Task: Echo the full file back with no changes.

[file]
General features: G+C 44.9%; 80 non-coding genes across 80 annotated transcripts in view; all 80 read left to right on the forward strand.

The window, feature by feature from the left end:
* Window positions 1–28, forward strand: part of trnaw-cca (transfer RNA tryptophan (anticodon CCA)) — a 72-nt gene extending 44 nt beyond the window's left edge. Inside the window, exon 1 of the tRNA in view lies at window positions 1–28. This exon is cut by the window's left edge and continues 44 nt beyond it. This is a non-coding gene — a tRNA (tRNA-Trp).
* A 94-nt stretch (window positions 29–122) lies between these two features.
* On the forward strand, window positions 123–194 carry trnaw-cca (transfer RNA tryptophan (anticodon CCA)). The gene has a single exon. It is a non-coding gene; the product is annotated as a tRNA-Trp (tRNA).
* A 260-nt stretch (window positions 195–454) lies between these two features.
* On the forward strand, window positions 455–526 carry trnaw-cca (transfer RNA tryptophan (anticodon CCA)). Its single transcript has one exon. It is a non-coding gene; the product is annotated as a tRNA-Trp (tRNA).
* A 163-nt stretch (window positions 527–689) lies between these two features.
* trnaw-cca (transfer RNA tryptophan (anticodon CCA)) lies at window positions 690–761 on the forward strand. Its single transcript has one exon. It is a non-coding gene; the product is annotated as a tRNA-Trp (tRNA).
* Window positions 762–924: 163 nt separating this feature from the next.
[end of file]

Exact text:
General features: G+C 44.9%; 80 non-coding genes across 80 annotated transcripts in view; all 80 read left to right on the forward strand.

The window, feature by feature from the left end:
* Window positions 1–28, forward strand: part of trnaw-cca (transfer RNA tryptophan (anticodon CCA)) — a 72-nt gene extending 44 nt beyond the window's left edge. Inside the window, exon 1 of the tRNA in view lies at window positions 1–28. This exon is cut by the window's left edge and continues 44 nt beyond it. This is a non-coding gene — a tRNA (tRNA-Trp).
* A 94-nt stretch (window positions 29–122) lies between these two features.
* On the forward strand, window positions 123–194 carry trnaw-cca (transfer RNA tryptophan (anticodon CCA)). The gene has a single exon. It is a non-coding gene; the product is annotated as a tRNA-Trp (tRNA).
* A 260-nt stretch (window positions 195–454) lies between these two features.
* On the forward strand, window positions 455–526 carry trnaw-cca (transfer RNA tryptophan (anticodon CCA)). Its single transcript has one exon. It is a non-coding gene; the product is annotated as a tRNA-Trp (tRNA).
* A 163-nt stretch (window positions 527–689) lies between these two features.
* trnaw-cca (transfer RNA tryptophan (anticodon CCA)) lies at window positions 690–761 on the forward strand. Its single transcript has one exon. It is a non-coding gene; the product is annotated as a tRNA-Trp (tRNA).
* Window positions 762–924: 163 nt separating this feature from the next.